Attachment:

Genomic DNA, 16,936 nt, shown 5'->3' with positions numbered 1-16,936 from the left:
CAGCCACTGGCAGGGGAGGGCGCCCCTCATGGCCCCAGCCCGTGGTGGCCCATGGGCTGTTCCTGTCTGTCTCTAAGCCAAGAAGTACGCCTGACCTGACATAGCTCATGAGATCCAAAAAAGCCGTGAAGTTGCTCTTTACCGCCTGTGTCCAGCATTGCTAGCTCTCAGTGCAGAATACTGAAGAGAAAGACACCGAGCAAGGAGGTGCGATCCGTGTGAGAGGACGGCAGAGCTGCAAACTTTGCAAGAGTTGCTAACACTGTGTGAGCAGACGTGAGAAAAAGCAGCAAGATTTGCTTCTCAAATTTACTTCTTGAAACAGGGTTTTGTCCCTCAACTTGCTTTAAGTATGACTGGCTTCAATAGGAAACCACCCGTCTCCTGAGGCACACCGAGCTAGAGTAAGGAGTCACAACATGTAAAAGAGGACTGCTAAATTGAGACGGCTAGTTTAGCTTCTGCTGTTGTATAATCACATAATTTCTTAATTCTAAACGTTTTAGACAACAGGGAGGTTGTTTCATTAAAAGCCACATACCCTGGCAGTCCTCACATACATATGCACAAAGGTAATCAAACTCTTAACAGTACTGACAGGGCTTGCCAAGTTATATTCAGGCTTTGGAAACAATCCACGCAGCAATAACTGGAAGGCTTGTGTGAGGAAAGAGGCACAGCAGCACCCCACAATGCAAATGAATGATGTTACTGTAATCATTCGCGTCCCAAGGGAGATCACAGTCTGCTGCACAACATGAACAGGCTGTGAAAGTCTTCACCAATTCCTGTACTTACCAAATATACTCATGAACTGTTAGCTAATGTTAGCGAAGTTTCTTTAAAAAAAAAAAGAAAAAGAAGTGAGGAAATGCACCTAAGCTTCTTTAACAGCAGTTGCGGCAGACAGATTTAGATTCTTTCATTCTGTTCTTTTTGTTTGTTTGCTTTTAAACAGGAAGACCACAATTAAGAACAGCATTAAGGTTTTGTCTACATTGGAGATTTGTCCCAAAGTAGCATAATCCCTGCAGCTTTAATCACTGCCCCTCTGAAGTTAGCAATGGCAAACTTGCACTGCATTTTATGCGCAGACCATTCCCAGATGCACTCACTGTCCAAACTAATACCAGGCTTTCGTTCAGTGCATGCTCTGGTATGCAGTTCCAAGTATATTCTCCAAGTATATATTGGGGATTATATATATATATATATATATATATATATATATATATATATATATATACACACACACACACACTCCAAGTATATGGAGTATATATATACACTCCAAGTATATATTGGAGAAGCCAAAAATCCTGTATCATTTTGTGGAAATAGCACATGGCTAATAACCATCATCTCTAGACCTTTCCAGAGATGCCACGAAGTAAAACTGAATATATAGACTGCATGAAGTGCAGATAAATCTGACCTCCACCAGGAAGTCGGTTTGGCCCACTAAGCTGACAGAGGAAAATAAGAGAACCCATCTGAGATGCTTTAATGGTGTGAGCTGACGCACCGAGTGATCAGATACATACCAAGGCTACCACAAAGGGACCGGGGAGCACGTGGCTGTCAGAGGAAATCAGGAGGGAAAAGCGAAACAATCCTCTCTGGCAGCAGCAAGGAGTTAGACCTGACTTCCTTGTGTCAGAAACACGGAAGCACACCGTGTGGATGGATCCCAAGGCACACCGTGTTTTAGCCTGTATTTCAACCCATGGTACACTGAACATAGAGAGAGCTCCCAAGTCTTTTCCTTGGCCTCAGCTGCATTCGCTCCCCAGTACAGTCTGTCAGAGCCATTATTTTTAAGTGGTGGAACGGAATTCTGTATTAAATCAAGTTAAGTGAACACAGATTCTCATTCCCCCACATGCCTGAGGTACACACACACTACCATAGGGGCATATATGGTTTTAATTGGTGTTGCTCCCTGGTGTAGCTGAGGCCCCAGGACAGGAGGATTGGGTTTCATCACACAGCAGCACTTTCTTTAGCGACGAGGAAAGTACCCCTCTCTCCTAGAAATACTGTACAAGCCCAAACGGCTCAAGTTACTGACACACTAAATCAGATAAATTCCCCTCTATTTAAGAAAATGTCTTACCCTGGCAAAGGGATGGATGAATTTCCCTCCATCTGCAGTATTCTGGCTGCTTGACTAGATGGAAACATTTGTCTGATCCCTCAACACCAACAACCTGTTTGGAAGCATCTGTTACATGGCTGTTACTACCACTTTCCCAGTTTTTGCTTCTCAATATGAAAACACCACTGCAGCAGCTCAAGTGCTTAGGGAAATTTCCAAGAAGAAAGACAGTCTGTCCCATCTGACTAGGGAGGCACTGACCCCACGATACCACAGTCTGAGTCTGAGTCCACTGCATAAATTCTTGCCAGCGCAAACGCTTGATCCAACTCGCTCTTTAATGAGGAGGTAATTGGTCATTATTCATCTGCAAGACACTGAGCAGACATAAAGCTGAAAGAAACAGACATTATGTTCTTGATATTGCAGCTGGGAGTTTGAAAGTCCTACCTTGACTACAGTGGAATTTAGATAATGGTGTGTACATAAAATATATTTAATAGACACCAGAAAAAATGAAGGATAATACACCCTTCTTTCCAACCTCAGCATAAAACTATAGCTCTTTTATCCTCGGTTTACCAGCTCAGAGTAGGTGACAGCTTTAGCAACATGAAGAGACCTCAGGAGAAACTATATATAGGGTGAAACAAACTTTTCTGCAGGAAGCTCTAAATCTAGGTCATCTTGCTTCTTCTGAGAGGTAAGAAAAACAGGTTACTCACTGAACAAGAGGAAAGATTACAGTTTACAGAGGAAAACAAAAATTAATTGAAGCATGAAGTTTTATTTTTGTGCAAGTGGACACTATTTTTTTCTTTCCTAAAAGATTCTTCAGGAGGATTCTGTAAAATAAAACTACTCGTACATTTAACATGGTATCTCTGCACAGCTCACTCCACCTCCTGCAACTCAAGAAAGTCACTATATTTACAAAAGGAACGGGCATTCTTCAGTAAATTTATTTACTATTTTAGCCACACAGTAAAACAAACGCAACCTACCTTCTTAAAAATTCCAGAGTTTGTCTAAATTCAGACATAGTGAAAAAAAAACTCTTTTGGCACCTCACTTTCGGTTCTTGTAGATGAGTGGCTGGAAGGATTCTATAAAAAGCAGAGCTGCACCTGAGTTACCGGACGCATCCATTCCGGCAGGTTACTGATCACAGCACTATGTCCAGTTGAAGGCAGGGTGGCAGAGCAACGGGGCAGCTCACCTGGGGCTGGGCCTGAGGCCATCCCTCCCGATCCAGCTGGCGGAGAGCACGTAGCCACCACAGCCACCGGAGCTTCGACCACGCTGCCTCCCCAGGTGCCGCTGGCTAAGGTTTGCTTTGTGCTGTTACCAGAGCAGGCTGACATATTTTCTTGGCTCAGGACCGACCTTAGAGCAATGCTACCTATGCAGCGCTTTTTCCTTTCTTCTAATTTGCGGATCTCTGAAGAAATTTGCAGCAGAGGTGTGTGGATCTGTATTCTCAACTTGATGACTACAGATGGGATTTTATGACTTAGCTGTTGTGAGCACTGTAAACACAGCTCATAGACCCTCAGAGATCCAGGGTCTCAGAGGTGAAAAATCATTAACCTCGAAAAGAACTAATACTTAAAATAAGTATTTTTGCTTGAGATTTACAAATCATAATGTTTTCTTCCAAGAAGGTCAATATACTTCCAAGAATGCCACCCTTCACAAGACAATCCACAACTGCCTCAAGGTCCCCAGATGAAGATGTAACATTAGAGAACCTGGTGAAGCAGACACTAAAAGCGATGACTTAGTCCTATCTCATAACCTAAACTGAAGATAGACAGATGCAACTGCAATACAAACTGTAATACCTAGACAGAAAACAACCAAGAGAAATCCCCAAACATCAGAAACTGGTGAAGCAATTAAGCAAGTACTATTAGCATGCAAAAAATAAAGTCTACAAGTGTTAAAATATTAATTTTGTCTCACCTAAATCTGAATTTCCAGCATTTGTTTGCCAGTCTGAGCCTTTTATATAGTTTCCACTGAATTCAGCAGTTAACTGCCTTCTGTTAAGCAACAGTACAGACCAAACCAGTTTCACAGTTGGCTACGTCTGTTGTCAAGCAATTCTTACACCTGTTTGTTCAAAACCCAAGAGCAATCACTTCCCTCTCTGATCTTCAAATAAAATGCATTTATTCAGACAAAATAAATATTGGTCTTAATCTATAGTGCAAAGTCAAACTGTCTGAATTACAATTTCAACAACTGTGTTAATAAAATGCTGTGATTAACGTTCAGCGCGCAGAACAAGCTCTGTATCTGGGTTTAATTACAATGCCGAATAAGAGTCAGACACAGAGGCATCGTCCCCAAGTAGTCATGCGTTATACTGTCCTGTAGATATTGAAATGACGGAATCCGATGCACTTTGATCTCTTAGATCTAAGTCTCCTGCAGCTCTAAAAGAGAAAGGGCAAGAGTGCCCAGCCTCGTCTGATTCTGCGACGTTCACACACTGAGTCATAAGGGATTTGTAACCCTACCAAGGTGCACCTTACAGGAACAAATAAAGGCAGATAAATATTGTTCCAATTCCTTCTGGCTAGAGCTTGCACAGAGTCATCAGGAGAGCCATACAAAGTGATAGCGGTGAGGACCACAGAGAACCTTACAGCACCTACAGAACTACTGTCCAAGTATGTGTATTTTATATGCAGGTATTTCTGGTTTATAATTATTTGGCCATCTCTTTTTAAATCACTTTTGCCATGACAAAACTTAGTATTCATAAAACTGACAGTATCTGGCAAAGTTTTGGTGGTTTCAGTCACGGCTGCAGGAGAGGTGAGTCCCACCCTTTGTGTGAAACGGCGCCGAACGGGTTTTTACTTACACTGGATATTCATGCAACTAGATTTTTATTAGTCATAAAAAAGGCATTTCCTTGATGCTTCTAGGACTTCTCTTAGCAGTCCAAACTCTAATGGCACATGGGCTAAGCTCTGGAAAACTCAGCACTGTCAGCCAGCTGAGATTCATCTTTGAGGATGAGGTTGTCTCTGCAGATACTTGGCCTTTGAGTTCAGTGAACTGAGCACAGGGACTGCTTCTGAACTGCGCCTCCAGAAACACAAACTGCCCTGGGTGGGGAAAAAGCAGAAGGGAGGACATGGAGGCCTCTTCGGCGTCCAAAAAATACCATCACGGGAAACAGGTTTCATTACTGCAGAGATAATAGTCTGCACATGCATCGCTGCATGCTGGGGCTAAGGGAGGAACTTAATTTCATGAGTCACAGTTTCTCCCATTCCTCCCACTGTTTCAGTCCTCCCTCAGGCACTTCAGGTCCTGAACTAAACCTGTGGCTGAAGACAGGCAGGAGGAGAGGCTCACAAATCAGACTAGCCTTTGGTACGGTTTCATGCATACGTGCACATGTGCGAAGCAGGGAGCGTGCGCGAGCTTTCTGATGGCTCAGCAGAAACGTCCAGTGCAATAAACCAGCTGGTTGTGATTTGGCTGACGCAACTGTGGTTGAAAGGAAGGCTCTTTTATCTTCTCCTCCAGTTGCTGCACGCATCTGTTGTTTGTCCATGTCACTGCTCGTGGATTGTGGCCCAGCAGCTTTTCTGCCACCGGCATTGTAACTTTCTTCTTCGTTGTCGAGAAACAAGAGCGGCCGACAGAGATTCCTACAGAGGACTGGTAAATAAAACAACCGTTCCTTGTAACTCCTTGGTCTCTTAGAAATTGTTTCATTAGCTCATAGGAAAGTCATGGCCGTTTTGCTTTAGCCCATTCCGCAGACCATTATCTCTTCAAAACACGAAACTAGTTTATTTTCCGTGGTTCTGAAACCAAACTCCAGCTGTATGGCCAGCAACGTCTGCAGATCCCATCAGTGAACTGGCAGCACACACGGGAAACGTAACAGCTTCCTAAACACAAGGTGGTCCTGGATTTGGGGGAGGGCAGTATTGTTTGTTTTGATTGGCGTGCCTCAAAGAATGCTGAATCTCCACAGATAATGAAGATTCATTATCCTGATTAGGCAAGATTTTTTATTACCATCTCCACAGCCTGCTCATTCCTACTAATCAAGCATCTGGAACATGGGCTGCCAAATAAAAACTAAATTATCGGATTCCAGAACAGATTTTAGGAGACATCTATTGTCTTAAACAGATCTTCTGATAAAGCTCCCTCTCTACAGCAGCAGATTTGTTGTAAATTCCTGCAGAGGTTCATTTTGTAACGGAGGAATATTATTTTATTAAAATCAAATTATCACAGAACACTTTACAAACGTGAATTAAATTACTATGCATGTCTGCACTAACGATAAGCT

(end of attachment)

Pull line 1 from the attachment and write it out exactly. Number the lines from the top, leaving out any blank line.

Genomic DNA, 16,936 nt, shown 5'->3' with positions numbered 1-16,936 from the left: